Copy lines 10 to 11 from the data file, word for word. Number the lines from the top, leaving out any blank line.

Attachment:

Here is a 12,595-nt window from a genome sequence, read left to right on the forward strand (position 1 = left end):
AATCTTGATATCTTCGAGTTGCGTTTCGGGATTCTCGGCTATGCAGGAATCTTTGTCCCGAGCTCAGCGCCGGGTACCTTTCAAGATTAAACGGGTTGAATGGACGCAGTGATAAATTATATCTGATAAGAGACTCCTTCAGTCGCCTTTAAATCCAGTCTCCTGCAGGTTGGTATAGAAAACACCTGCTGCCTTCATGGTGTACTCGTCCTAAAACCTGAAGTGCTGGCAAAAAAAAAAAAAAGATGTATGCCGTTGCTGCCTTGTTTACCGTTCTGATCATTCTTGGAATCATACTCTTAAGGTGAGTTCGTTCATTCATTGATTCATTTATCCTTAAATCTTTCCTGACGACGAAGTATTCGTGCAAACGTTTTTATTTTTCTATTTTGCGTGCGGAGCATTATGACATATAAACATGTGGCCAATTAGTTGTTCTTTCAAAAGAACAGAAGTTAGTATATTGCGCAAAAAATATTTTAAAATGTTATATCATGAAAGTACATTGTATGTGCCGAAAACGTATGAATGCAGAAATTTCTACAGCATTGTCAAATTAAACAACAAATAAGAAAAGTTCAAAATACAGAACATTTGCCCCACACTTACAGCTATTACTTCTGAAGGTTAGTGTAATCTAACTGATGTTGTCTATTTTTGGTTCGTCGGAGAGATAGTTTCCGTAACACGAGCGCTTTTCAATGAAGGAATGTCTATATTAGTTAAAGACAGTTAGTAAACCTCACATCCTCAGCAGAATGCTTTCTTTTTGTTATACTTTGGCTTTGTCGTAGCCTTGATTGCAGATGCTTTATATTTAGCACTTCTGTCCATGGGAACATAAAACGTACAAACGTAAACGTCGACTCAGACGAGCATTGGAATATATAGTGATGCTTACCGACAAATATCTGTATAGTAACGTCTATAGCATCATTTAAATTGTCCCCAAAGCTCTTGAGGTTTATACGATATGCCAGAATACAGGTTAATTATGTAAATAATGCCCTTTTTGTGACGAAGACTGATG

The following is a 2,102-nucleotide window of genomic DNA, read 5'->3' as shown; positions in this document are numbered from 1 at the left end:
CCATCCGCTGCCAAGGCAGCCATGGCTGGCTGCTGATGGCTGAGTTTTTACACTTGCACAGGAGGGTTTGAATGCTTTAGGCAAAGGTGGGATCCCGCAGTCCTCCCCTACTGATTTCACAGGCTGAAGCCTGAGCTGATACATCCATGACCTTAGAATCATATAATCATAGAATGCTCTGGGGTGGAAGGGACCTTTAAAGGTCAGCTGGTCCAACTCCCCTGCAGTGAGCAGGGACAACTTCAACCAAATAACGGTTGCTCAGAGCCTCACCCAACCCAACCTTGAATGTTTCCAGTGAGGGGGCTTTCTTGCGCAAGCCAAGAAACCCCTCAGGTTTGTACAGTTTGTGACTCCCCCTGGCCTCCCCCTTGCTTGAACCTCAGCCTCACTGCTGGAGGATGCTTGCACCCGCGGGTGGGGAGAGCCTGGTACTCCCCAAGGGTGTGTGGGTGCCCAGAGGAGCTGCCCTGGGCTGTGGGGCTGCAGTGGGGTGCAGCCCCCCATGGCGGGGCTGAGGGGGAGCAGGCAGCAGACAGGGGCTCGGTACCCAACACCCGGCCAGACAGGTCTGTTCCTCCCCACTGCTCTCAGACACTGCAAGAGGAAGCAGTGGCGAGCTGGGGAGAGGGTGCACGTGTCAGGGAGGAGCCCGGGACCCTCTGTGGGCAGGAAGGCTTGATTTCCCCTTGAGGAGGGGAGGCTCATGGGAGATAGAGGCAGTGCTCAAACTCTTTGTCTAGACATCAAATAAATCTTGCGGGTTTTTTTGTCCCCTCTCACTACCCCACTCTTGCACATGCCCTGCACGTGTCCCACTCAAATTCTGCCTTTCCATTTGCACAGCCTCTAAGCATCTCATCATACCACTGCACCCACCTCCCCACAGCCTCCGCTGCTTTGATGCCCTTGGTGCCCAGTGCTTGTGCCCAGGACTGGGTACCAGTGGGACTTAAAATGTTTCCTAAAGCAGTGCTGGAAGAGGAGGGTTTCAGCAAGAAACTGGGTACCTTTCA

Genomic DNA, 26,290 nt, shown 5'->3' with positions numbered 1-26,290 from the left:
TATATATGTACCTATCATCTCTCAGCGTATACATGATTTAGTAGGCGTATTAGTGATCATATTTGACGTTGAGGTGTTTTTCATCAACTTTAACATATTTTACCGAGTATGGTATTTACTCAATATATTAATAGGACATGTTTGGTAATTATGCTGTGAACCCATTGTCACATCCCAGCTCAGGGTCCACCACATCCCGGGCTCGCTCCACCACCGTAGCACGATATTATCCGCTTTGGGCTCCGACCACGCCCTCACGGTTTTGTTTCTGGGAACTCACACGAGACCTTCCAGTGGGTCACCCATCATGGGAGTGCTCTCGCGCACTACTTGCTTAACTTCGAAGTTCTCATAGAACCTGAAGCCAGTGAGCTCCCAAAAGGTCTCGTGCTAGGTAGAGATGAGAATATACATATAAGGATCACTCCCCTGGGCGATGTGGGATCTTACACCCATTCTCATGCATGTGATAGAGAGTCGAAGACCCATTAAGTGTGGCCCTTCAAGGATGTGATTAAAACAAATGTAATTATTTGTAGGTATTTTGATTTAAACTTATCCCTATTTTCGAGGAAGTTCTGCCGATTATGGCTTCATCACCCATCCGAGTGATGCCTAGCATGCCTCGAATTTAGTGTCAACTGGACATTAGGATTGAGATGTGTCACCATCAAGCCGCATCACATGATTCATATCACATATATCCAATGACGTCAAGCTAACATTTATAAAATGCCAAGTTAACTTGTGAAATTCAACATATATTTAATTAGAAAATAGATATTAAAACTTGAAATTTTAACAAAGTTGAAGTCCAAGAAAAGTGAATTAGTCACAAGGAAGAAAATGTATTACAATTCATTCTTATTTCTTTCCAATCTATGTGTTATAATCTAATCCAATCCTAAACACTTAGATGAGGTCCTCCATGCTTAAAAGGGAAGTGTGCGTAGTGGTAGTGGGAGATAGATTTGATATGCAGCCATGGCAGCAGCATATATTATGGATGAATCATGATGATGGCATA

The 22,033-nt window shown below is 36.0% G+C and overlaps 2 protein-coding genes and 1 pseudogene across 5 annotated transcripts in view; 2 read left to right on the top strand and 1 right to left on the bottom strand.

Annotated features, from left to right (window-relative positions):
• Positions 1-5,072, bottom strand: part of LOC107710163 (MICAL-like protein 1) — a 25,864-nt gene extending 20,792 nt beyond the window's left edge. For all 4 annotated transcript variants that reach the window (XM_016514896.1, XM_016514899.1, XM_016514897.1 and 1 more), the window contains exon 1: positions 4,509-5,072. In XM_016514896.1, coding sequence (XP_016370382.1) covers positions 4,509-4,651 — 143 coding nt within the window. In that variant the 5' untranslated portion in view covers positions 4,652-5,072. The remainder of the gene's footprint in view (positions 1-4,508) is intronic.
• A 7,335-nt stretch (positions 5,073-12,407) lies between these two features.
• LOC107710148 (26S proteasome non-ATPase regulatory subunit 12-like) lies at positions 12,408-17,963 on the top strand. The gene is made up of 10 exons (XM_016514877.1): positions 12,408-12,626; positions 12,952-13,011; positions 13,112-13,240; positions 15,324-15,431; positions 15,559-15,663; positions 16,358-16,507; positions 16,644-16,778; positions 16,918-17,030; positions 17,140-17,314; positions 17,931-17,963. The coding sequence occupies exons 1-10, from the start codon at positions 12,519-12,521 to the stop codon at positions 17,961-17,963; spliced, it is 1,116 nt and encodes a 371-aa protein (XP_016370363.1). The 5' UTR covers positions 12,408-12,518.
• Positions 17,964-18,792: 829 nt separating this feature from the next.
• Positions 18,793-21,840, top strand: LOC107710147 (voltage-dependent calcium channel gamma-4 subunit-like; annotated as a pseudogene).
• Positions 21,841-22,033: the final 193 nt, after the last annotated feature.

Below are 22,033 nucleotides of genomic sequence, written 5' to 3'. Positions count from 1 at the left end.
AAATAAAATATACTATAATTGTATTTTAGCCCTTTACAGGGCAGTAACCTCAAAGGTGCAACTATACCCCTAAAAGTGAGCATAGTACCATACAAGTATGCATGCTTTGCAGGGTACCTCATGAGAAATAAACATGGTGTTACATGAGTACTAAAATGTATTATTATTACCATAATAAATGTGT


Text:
• A 7,335-nt stretch (positions 5,073-12,407) lies between these two features.
• LOC107710148 (26S proteasome non-ATPase regulatory subunit 12-like) lies at positions 12,408-17,963 on the top strand. The gene is made up of 10 exons (XM_016514877.1): positions 12,408-12,626; positions 12,952-13,011; positions 13,112-13,240; positions 15,324-15,431; positions 15,559-15,663; positions 16,358-16,507; positions 16,644-16,778; positions 16,918-17,030; positions 17,140-17,314; positions 17,931-17,963. The coding sequence occupies exons 1-10, from the start codon at positions 12,519-12,521 to the stop codon at positions 17,961-17,963; spliced, it is 1,116 nt and encodes a 371-aa protein (XP_016370363.1). The 5' UTR covers positions 12,408-12,518.